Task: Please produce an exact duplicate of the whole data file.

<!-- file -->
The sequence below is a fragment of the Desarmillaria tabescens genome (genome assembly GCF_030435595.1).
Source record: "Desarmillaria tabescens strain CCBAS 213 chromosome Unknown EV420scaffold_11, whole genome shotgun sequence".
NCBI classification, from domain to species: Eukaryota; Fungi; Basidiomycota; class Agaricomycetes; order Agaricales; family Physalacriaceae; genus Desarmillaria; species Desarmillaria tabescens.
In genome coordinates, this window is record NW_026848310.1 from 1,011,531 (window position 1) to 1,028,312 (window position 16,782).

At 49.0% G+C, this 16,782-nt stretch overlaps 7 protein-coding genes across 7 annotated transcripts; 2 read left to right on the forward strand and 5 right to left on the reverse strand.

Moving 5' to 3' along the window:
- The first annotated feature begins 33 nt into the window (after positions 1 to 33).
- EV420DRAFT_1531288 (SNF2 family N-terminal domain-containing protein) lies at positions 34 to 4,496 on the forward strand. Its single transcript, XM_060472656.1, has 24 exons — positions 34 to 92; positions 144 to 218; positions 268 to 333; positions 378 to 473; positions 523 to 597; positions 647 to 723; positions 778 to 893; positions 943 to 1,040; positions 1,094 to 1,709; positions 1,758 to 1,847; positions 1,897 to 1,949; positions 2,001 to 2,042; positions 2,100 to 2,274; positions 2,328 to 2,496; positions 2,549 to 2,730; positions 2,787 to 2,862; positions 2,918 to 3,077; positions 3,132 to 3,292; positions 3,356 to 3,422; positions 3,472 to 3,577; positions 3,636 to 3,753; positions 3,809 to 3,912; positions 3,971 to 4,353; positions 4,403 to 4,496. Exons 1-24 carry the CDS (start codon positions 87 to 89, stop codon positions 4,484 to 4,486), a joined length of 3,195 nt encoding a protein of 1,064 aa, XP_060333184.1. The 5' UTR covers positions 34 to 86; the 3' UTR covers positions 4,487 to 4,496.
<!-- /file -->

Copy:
The sequence below is a fragment of the Desarmillaria tabescens genome (genome assembly GCF_030435595.1).
Source record: "Desarmillaria tabescens strain CCBAS 213 chromosome Unknown EV420scaffold_11, whole genome shotgun sequence".
NCBI classification, from domain to species: Eukaryota; Fungi; Basidiomycota; class Agaricomycetes; order Agaricales; family Physalacriaceae; genus Desarmillaria; species Desarmillaria tabescens.
In genome coordinates, this window is record NW_026848310.1 from 1,011,531 (window position 1) to 1,028,312 (window position 16,782).

At 49.0% G+C, this 16,782-nt stretch overlaps 7 protein-coding genes across 7 annotated transcripts; 2 read left to right on the forward strand and 5 right to left on the reverse strand.

Moving 5' to 3' along the window:
- The first annotated feature begins 33 nt into the window (after positions 1 to 33).
- EV420DRAFT_1531288 (SNF2 family N-terminal domain-containing protein) lies at positions 34 to 4,496 on the forward strand. Its single transcript, XM_060472656.1, has 24 exons — positions 34 to 92; positions 144 to 218; positions 268 to 333; positions 378 to 473; positions 523 to 597; positions 647 to 723; positions 778 to 893; positions 943 to 1,040; positions 1,094 to 1,709; positions 1,758 to 1,847; positions 1,897 to 1,949; positions 2,001 to 2,042; positions 2,100 to 2,274; positions 2,328 to 2,496; positions 2,549 to 2,730; positions 2,787 to 2,862; positions 2,918 to 3,077; positions 3,132 to 3,292; positions 3,356 to 3,422; positions 3,472 to 3,577; positions 3,636 to 3,753; positions 3,809 to 3,912; positions 3,971 to 4,353; positions 4,403 to 4,496. Exons 1-24 carry the CDS (start codon positions 87 to 89, stop codon positions 4,484 to 4,486), a joined length of 3,195 nt encoding a protein of 1,064 aa, XP_060333184.1. The 5' UTR covers positions 34 to 86; the 3' UTR covers positions 4,487 to 4,496.